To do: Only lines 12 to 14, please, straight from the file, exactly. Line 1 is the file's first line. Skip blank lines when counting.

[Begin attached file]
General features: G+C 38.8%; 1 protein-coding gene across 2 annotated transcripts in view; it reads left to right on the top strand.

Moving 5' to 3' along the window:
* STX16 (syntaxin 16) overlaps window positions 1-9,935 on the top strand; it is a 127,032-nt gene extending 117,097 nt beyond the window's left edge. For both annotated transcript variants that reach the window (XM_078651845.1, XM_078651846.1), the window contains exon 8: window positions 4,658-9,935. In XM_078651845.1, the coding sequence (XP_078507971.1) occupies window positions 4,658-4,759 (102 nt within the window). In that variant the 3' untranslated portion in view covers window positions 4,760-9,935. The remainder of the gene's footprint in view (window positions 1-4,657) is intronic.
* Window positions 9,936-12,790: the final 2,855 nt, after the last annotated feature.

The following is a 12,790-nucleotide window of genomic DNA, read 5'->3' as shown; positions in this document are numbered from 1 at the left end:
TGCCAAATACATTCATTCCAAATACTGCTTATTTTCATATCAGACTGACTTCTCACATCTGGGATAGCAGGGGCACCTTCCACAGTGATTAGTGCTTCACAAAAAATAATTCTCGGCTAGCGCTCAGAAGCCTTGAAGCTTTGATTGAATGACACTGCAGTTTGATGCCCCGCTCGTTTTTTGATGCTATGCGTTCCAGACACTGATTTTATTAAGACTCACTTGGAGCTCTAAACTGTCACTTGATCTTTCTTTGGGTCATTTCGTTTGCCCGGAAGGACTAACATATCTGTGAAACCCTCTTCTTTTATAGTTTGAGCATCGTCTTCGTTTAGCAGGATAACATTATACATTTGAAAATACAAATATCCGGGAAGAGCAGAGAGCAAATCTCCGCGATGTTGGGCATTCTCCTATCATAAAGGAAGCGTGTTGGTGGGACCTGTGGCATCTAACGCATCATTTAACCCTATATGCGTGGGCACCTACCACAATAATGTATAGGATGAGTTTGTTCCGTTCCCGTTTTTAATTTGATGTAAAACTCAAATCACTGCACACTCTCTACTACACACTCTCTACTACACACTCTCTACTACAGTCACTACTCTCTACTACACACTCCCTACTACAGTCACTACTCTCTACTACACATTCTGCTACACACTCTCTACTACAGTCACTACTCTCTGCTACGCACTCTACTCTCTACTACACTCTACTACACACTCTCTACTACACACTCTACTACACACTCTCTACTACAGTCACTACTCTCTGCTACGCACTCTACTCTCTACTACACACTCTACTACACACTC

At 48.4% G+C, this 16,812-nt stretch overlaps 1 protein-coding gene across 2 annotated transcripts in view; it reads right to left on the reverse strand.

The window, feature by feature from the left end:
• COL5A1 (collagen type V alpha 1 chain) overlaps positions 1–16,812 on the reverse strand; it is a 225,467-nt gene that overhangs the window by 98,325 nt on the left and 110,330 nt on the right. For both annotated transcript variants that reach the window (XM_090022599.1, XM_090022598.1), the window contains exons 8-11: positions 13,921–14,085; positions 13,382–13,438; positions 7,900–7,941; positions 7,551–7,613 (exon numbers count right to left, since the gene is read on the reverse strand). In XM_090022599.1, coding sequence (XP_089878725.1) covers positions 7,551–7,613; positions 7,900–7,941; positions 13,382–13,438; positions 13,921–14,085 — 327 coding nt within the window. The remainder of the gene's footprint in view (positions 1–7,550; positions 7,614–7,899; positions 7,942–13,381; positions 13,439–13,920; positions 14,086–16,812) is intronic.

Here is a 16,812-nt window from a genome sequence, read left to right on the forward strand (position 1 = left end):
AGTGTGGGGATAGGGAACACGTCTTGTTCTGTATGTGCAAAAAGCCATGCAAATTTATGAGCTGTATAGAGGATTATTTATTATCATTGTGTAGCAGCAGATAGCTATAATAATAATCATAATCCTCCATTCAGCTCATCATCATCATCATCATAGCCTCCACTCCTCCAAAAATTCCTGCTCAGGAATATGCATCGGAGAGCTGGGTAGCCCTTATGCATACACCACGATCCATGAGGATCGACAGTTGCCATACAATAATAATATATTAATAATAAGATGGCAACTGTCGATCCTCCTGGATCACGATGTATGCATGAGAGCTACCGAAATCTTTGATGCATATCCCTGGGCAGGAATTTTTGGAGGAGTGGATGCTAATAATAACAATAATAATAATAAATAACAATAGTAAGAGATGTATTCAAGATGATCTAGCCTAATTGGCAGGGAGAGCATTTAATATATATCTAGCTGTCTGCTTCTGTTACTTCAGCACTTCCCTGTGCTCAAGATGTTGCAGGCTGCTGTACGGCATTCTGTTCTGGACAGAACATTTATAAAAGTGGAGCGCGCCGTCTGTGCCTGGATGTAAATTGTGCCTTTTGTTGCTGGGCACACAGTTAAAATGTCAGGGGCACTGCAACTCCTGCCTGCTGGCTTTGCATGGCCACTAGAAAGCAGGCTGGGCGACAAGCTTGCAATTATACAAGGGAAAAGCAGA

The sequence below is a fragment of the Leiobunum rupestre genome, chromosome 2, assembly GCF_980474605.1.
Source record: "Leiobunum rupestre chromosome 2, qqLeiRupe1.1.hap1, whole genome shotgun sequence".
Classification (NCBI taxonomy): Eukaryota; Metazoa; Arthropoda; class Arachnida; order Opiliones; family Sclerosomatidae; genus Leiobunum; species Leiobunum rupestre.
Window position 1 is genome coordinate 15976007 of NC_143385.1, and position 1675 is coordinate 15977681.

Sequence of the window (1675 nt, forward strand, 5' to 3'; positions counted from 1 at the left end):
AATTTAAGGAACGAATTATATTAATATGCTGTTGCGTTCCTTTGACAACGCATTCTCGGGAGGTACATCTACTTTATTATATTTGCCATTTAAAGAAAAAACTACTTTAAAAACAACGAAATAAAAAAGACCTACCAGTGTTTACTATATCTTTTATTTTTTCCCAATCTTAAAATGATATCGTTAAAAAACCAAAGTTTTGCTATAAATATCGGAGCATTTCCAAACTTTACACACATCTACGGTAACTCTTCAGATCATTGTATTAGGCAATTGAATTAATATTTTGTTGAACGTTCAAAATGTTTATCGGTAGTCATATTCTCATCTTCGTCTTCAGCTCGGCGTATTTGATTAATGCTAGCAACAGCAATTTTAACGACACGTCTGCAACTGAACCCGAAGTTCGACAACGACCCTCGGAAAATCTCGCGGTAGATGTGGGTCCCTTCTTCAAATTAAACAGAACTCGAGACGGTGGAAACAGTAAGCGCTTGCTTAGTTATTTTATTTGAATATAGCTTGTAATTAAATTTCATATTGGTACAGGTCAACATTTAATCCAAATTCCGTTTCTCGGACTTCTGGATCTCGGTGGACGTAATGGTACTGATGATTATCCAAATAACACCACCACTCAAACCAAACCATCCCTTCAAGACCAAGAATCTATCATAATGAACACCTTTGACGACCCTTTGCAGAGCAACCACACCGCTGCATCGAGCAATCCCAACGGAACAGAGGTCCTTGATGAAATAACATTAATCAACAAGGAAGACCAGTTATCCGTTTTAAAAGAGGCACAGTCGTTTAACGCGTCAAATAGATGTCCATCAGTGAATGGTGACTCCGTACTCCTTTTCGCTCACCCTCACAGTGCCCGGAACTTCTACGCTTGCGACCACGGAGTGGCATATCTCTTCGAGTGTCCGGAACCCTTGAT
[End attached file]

The sequence below is a fragment of the Leiobunum rupestre genome, chromosome 2, assembly GCF_980474605.1.
Source record: "Leiobunum rupestre chromosome 2, qqLeiRupe1.1.hap1, whole genome shotgun sequence".
Classification (NCBI taxonomy): Eukaryota; Metazoa; Arthropoda; class Arachnida; order Opiliones; family Sclerosomatidae; genus Leiobunum; species Leiobunum rupestre.